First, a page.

Thursday, April 16, 2009

Comments on Mark Federman's talk

From Elena:
UCAPP - Even my husband, who sat next to me while I listened to Mark Federman, said at one point, "This is interesting. I didn't know that your computer class was this interesting." This, I thought, captured the main message that Federman wanted to share - in the current world, where the mass media are created by the masses (Facebook, blogs, Twitter, Flickr), we, as educators are responsible for creating a learning environment where the students feel empowered as they construct meaning for themselves. Lessons that students find interesting and motivating are what we need to aim for.

I liked Federman's notion that most schools are rigid systems which require the students to be disciplined soldiers ("Sit down", "Pay attention", "Do your homework", etc.). Thus, changes in education require not only changes in schools, but also comprehensive system changes. And yes, I remember 1995 as the crucial year - I was living that year in the States, away from my family, paying huge phone bills. Only ten years later, I managed to keep my long-distance relationship (with my husband) by using technology on an everyday basis.

4 C's - PYP aims at replacing the 3 R's with the 4 C's (connections, context, complexity, and connotation). Note that content is not one of the 4 C's. I think that at the LS, we are successful at teaching the students to make connections, in complex context and in order to sustain those connections, for them to form connotations for long-term memory retrieval. Only then, we have made a difference in the students' lives.

From Serene:

From Links:
...I wholeheartedly agree with Mark Federman’s contention that, as a result of the vast changes the internet/technology has brought to the way students communicate and interact, educational institutions, if they are to remain relevant in the 21st century, must move from being education models that are skills-based to models of education that are much more focused on connectivity. We need to reform as our educational institutions are out of touch with student needs, currently there exists a wide gulf between what schools offer and students’ experiences in the real world. The role of educational institutions and educators must change; we need to implement the 4 C’s- to keep up with these vast changes. Our children are the UCAPP generation – like fish in water- they have become our educators, we MUST change. In our high tech, mass-media, ever-changing world we too need to implement and apply the 4 ‘C’s: Connections, Context, Complexity, and Connotations, which matter so much.-and not CONTENT like the 3R’s of yesterday! Our child educator educates us in true Life-Long Learning!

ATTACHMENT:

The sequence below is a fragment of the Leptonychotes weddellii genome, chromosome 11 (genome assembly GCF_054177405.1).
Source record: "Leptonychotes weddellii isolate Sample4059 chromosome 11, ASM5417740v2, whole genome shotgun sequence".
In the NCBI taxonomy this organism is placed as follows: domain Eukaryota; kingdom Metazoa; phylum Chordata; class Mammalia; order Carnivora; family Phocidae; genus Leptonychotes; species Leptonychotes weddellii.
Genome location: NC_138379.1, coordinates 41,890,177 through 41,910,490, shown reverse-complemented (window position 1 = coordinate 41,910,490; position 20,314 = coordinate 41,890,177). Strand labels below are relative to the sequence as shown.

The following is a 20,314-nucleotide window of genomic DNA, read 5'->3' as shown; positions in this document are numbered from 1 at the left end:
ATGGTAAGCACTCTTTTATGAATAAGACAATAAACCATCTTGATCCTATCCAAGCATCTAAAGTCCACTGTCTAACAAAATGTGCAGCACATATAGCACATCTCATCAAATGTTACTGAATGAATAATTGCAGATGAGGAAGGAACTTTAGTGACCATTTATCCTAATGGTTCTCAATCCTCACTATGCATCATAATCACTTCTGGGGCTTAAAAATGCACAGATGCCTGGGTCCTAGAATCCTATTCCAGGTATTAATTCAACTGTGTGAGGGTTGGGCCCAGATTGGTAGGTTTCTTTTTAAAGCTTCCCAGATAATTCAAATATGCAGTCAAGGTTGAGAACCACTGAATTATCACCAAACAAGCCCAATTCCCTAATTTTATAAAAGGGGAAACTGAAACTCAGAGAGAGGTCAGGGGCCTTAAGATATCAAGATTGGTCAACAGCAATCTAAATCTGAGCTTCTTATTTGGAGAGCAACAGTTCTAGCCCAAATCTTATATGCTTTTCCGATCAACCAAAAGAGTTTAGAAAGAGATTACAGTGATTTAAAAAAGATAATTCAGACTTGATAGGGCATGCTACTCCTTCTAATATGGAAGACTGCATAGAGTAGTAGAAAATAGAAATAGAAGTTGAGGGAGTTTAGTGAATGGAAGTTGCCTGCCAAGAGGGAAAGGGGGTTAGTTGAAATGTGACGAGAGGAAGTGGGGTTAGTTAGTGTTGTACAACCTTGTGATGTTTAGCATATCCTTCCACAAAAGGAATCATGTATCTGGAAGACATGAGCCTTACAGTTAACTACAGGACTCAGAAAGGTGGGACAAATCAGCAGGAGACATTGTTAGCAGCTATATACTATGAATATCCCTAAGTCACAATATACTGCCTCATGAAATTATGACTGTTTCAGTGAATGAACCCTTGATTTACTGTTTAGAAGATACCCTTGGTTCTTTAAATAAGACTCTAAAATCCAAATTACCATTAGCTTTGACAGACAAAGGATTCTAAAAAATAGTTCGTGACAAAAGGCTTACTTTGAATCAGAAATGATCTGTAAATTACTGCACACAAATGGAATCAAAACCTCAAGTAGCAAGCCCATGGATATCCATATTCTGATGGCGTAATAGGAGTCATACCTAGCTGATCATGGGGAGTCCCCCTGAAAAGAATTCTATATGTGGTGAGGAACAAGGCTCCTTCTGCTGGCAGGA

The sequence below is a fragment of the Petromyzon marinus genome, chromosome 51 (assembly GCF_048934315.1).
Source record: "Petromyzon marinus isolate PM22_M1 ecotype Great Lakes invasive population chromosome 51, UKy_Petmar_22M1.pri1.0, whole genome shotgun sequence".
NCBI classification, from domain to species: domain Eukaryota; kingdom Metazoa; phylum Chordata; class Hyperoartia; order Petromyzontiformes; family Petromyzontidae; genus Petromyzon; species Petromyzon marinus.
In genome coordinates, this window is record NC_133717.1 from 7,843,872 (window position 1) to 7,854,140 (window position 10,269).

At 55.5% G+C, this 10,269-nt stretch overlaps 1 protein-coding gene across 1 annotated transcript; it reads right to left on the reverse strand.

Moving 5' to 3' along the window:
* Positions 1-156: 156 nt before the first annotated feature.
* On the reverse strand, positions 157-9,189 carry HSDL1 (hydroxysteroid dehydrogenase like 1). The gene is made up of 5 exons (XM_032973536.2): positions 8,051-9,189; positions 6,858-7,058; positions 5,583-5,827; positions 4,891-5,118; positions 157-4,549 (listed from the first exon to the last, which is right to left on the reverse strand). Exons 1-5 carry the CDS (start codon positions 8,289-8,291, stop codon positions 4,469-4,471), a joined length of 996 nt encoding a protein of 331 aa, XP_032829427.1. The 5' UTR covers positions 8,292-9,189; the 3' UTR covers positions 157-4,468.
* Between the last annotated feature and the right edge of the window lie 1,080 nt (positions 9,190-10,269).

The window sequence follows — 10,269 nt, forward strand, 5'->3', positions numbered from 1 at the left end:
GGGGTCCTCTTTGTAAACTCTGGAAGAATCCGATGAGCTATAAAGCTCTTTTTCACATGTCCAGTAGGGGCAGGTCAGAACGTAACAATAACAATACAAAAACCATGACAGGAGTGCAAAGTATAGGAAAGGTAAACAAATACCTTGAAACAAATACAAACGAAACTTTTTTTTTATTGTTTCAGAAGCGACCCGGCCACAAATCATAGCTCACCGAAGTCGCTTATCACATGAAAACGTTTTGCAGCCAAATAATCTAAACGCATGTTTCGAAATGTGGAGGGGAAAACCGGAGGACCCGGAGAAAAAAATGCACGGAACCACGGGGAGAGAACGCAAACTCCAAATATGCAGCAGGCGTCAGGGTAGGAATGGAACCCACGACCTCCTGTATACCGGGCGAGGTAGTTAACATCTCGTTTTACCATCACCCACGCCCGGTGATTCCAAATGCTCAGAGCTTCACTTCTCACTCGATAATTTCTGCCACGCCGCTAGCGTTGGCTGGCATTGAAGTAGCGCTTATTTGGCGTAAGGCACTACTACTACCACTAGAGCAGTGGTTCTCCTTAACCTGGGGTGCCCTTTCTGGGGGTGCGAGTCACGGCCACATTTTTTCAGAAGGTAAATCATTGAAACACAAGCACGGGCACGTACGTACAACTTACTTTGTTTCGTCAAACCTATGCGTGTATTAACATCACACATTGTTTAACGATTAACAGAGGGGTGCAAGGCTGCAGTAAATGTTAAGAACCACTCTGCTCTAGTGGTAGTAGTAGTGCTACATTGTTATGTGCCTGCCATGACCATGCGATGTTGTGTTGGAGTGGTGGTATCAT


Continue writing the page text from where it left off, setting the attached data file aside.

From Tijana:
U CAPP-by listening Mark’s ‘dominant form of communication’ I found myself stuck in between two generation gaps. As first was the generation ‘before’ presented by my parents who are still struggling with double click on the mouse and purpose of the ‘new age’ gadgets like: digital cameras, blue tooth, flash, i phone, i pod... and second presented by my daughter Vanja who do not understand why is the phone connected with a cord to some box with numbers instead of them being on the phone and all of that connected to the wall?!? And to her, with all her 3.5 years of age ,it’s perfectly normal to communicate with her dear cousins over Skype, send kisses and see them although they are in California and Holland, for her they are just click away. For her placing pointer finger on the mouse was born with skill and natural action.

So ‘WHO AM I?’. Do I belong to ucapp generation or I’m just spectator of these demon of mass media changes that I will no sooner than now learn from? 4 ’C’s- I liked the best the conclusion of Mark’s presentation as he explains the diversity between CHILD and ADULT educators. He starts with a big statement: WE MUST CHANGE! Oh yes how much we do have to change. By shifting from 3R’s to 4C’s we are making "… one small step for man, but one giant leap for mankind." ;) So as privileged to touch lives and help them locate their identities we child educators just have to wait for UCAPP generation to come and educate us!

1 comment:

  1. It's truly inspiring to see how well these rather heady concepts are being tackled by our colleagues. If we weren't so busy, I'm sure we would be having some pretty thought-provoking conversations in the staffroom too. I guess we'll have to practice UCaPP and keep the conversation singing along in the Twitter and Blog comment staffrooms in which we are gaining more comfort.